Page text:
I was saddened to see that the legendary Corson Hardware shop in Edinburgh has shut down. Admittedly it’s been hard to tell if it was still in business over the last few years. That means no more games of Corson, the game that sprung from weekly visits to Stockbridge while our daughters were at dance classes and was elegantly defined by Professor Richard Williams.
There will be no more thwarted attempts to buy impact adhesive or light bulbs that are inadequately described.
For posterity, here is a photograph of the shop in its heyday and the rules of the game.
“CORSON” is a game for two players.
Players must take the role of either the Customer or Corson. The game is played in an old-fashioned hardware shop in Stockbridge, on the North side of Edinburgh. The play has competing objectives. If the player is the Customer, the objective is simply to buy any item from the shop. If the player takes the role of Corson, the objective is to prevent the Customer from making a purchase. Detailed rules follow:
- The Customer enters the shop and requests an item of hardware normally found in such a shop. Nails, screws, bolts and tools are all typical requests. Toasters, vacuum cleaners and other domestic goods are also acceptable requests. For a request successfully fulfilled by Corson, the Customer scores one point.
- Corson cannot refuse a request for an item he has in stock at the time of play. He may however immediately refuse any request for an item not described in sufficient detail. For example: a request for ‘a nail’ may be refused on the grounds of insufficient detail. Likewise, ‘a toaster’ if it does not specify colour, design etc.
- Corson may also legitimately refuse a request on the grounds that the particular item requested is ‘not for sale’, although this move is permitted only once per round.
- After a failed request, the Customer is entitled to ask for one further item. The same rules apply.
- If after two failed requests the customer has not succeeded, he must leave the shop at once. Corson should smile enigmatically as the Customer leaves. Corson scores one point. This outcome is of itself known as a ‘Corson’.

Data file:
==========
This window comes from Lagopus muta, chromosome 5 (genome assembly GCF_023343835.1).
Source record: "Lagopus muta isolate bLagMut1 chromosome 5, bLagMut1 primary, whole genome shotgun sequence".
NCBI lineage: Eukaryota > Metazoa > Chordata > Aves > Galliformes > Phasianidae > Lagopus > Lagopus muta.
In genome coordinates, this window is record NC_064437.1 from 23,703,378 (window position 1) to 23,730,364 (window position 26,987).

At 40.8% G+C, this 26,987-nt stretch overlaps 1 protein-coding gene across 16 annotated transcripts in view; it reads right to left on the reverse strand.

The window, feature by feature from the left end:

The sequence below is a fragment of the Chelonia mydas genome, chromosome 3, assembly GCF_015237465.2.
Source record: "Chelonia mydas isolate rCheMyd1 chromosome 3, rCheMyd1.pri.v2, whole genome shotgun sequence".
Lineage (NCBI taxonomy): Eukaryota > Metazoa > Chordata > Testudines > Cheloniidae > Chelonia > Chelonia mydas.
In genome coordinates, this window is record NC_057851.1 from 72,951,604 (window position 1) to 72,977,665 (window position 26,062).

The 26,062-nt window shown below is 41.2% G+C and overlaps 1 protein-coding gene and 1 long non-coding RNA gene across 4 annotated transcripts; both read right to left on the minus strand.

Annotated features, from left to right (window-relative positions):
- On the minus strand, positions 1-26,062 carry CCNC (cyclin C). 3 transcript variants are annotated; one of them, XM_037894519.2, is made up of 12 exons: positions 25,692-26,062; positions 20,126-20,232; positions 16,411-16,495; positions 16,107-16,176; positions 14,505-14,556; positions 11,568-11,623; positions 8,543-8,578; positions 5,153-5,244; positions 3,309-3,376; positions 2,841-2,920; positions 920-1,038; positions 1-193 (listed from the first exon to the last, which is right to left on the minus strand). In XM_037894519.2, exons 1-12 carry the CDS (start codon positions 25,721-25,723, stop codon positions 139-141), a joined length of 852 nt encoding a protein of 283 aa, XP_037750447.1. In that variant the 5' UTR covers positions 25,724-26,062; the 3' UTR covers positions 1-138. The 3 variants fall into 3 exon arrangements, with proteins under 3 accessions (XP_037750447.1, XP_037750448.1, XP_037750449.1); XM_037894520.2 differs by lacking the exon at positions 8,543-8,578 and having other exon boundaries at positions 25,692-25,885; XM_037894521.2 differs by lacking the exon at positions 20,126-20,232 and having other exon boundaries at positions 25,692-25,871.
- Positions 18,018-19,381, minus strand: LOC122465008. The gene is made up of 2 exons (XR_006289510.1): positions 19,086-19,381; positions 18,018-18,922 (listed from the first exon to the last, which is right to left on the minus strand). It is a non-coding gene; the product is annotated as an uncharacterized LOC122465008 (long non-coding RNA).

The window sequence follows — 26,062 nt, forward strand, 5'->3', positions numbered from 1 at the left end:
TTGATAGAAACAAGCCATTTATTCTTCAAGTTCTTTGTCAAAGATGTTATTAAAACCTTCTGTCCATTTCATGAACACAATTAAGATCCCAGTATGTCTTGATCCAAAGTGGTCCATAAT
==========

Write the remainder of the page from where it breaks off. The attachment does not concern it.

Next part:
- The ‘ladder’ rule. Corson may choose to climb a ladder at any point to search for requested items. If Corson deploys the ladder and fails to find the requested item, double points (2) are awarded. If as the resort of the use of the ladder, the Customer is successful, then double points are due to the Customer.
- The ‘early closing’ rule. Corson always closes on Wednesday afternoons and Sundays during which time the game may not be played. At any other time, Corson is entitled once per game to close the shop in order to prevent a sale. No points are awarded to either party in this case.
- The ‘Paraffin’ rule. The Customer is entitled, once per game, to ask for ‘paraffin’, an item which Corson always has in stock. ‘Paraffin’ counts as a successful sale, but no points are awarded to either player in this case.
- How long to play. The game is played on a weekly basis, over a decade. At the end of each decade, the Customer and Corson add up the points scored. Whoever has the largest number of points wins. At this point, players traditionally switch roles.
- Disputes, and further information. The long duration of the game makes accurate recording of play essential. A notebook for the purpose can be purchased from many retailers in the vicinity, but, it should be stressed, NOT from Corson himself. Attempts to buy a notebook from Corson cannot be counted as play. Disputes over play should be directed to The Adjudicator, Board of Corson, 30 Woodburn Terrace, Edinburgh EH10. The Board meets twice per year, and considers all reasonable requests. The Adjudicator also organises an annual Corson Ladder. Entrance to the Ladder is by invitation only, determined by the Board on 1 March each year.